If a parent or sibling, or any other member of a household, tests positive for coronavirus children are still permitted to go to school or college providing that they report negative lateral flow tests each day for seven days.
This applies to children aged five and above.
However strict self-isolation rules for those positive for the virus remain in place – so this means if a parent does have Covid they must not leave the house to take their child to school even if they don't need to get out of the car during the drop-off.
But if alternative transport arrangements can be made, or the child is able to take themselves to school or college, they are allowed to go to lessons even if there are positive cases within their home.
I'm positive, how long do I have to self-isolate for?
If you are notified of a positive test result you must complete a period of self-isolation.
Your isolation period starts immediately from when your symptoms started, or, if you do not have any symptoms, from when your positive LFD or PCR test was taken, whichever test was taken first.
The isolation period includes the day your symptoms started (or the day your test was taken if you do not have symptoms), and the next 10 full days.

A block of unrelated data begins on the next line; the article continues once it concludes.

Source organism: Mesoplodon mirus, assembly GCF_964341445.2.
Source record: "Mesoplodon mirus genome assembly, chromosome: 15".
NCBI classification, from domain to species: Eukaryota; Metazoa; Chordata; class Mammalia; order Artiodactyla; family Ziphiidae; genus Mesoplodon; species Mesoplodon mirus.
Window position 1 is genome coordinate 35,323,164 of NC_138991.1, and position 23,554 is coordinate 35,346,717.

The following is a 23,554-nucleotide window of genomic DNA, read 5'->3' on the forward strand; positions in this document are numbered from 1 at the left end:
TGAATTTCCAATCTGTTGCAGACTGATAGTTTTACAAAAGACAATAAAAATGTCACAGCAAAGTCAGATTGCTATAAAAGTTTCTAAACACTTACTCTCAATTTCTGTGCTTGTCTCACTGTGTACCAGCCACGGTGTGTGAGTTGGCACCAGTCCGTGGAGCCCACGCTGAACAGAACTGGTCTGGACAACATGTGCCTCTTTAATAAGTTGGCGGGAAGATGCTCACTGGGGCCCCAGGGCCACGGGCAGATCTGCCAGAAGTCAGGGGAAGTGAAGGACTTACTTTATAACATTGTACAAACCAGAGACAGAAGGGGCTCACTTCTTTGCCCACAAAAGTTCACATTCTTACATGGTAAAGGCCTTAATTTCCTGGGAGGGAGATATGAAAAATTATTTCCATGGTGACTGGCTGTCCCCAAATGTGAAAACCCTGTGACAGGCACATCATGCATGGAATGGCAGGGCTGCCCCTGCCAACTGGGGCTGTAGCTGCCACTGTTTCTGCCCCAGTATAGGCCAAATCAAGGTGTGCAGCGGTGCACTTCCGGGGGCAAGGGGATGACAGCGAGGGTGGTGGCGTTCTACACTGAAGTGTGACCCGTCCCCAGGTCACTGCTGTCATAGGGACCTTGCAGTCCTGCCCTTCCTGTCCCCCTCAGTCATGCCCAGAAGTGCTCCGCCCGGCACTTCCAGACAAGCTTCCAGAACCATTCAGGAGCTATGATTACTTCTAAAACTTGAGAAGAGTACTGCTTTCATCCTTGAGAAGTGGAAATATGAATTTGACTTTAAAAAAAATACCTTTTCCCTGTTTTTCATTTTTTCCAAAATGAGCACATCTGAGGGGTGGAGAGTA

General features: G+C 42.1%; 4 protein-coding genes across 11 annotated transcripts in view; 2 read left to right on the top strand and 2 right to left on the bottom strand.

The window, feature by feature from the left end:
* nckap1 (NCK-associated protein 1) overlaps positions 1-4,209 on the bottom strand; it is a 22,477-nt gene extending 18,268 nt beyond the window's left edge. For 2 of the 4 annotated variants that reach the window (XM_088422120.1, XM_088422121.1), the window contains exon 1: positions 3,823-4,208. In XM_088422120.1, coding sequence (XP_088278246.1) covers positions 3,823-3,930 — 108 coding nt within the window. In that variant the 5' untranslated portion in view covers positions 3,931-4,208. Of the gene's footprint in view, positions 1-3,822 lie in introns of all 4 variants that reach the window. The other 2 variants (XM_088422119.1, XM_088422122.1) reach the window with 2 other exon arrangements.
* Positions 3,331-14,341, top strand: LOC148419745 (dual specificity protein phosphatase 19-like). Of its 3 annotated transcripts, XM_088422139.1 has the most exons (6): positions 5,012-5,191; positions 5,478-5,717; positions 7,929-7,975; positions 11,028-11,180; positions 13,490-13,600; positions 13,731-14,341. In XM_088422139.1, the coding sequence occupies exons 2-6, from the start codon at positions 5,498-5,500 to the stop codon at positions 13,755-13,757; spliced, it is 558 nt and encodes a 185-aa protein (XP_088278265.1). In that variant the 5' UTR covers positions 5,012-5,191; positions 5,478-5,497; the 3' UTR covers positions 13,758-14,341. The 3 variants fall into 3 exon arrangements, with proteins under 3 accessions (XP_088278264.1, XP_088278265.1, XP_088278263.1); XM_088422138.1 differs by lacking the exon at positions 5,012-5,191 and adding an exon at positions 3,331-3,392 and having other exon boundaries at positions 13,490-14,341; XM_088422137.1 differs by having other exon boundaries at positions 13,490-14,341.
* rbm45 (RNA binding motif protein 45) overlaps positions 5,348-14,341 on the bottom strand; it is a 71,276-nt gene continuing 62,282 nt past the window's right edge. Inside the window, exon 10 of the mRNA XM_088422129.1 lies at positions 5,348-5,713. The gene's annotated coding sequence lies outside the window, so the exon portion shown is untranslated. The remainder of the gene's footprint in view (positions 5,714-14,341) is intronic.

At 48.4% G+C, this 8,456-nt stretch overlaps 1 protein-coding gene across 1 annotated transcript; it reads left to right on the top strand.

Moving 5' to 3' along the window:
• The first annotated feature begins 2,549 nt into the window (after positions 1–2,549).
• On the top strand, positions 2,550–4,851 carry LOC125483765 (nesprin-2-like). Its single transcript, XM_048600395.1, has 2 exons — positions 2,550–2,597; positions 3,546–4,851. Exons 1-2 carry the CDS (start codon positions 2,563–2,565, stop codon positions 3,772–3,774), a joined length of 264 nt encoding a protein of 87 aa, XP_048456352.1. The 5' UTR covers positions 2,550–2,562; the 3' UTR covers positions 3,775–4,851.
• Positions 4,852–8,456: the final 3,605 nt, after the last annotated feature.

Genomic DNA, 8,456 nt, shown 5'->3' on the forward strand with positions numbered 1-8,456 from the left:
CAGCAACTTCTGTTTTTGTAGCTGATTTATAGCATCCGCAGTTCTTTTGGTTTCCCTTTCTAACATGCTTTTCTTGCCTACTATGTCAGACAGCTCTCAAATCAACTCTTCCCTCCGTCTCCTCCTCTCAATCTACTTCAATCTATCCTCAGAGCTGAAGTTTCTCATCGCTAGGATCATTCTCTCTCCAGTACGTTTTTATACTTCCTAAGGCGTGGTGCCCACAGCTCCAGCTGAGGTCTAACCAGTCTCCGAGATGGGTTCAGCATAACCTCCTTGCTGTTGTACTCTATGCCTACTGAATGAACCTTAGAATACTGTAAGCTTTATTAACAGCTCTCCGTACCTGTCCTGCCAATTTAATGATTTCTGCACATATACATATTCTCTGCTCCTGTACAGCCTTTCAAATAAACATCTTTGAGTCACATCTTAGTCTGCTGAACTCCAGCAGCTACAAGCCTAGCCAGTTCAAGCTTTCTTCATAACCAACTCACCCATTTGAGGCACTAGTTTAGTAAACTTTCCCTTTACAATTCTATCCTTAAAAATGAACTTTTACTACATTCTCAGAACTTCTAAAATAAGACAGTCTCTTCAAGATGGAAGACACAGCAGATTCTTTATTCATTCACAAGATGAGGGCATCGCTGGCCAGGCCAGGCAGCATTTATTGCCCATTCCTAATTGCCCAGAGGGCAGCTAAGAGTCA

However, in December self-isolation rules were modified, to enable those who test negative on a lateral flow test towards the end of their isolation period to end their stint at home a little earlier.
If you have Covid and take a lateral flow test from six days after the day your symptoms started, and another test the following day at least 24 hours later, and both of these test results are negative and you no longer have a high temperature you may end your self-isolation after the second reported negative test result.
Those continuing to test positive on a lateral flow after a full 10 days of isolating can return to their normal routine providing that symptoms have gone or the only ones left are a cough or loss of taste or smell, which can both last for several weeks. If after 10 days of self isolation you still have a high temperature, or still remain unwell, the advice is to stay at home and seek medical advice.
What about a five-day isolation period?
Despite moves by some countries in recent days to slash Covid isolation periods for vaccinated adults to just five days, there are no plans to do that in the UK, says the government.
America and Greece are among those to have made big changes to isolation periods for those testing positive for Covid-19 while just two days ago, France became the latest country to cut its isolation period for those who can register a negative test after five days at home.
MP Craig Mackinlay is also among those calling on the government to look at shortening the isolation period saying that people who 'are perfectly well' are at home unable to work, plunging the country into a semi-lockdown.
But despite rising numbers of staff absences across the NHS and fears that schools may struggle to stay open if staff sickness becomes an issue, the vaccines minister says the current policy remains the correct one.